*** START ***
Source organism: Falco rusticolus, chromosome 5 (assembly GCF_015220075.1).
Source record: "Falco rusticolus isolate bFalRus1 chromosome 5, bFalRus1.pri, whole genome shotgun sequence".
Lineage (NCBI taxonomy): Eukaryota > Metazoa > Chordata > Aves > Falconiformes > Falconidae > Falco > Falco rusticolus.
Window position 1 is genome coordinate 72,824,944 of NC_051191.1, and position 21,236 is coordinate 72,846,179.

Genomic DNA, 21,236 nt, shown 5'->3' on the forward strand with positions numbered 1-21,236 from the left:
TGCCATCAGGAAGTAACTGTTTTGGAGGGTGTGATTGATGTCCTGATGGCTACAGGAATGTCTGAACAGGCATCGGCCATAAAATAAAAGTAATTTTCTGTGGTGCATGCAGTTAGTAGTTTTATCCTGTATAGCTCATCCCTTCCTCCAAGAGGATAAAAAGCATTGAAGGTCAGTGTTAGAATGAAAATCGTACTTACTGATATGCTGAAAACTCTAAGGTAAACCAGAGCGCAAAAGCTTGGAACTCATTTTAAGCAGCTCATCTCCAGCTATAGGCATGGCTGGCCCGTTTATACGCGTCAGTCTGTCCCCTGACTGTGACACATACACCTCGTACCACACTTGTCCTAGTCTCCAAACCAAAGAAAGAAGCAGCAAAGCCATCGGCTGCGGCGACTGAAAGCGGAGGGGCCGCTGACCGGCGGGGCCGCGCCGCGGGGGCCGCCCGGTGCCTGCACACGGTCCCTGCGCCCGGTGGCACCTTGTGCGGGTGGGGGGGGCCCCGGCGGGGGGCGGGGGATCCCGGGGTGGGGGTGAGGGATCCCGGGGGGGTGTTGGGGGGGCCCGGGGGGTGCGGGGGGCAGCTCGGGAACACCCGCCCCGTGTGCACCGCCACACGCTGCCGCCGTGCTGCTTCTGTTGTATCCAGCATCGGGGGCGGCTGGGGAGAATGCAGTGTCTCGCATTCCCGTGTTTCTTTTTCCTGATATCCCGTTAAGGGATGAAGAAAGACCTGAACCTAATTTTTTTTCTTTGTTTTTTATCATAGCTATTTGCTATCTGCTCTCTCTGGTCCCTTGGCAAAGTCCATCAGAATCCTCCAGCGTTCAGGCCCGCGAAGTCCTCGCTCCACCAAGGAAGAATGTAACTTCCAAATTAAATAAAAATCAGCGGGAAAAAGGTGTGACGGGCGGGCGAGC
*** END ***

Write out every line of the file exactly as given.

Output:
Source organism: Falco rusticolus, chromosome 5 (assembly GCF_015220075.1).
Source record: "Falco rusticolus isolate bFalRus1 chromosome 5, bFalRus1.pri, whole genome shotgun sequence".
Lineage (NCBI taxonomy): Eukaryota > Metazoa > Chordata > Aves > Falconiformes > Falconidae > Falco > Falco rusticolus.
Window position 1 is genome coordinate 72,824,944 of NC_051191.1, and position 21,236 is coordinate 72,846,179.

Genomic DNA, 21,236 nt, shown 5'->3' on the forward strand with positions numbered 1-21,236 from the left:
TGCCATCAGGAAGTAACTGTTTTGGAGGGTGTGATTGATGTCCTGATGGCTACAGGAATGTCTGAACAGGCATCGGCCATAAAATAAAAGTAATTTTCTGTGGTGCATGCAGTTAGTAGTTTTATCCTGTATAGCTCATCCCTTCCTCCAAGAGGATAAAAAGCATTGAAGGTCAGTGTTAGAATGAAAATCGTACTTACTGATATGCTGAAAACTCTAAGGTAAACCAGAGCGCAAAAGCTTGGAACTCATTTTAAGCAGCTCATCTCCAGCTATAGGCATGGCTGGCCCGTTTATACGCGTCAGTCTGTCCCCTGACTGTGACACATACACCTCGTACCACACTTGTCCTAGTCTCCAAACCAAAGAAAGAAGCAGCAAAGCCATCGGCTGCGGCGACTGAAAGCGGAGGGGCCGCTGACCGGCGGGGCCGCGCCGCGGGGGCCGCCCGGTGCCTGCACACGGTCCCTGCGCCCGGTGGCACCTTGTGCGGGTGGGGGGGGCCCCGGCGGGGGGCGGGGGATCCCGGGGTGGGGGTGAGGGATCCCGGGGGGGTGTTGGGGGGGCCCGGGGGGTGCGGGGGGCAGCTCGGGAACACCCGCCCCGTGTGCACCGCCACACGCTGCCGCCGTGCTGCTTCTGTTGTATCCAGCATCGGGGGCGGCTGGGGAGAATGCAGTGTCTCGCATTCCCGTGTTTCTTTTTCCTGATATCCCGTTAAGGGATGAAGAAAGACCTGAACCTAATTTTTTTTCTTTGTTTTTTATCATAGCTATTTGCTATCTGCTCTCTCTGGTCCCTTGGCAAAGTCCATCAGAATCCTCCAGCGTTCAGGCCCGCGAAGTCCTCGCTCCACCAAGGAAGAATGTAACTTCCAAATTAAATAAAAATCAGCGGGAAAAAGGTGTGACGGGCGGGCGAGC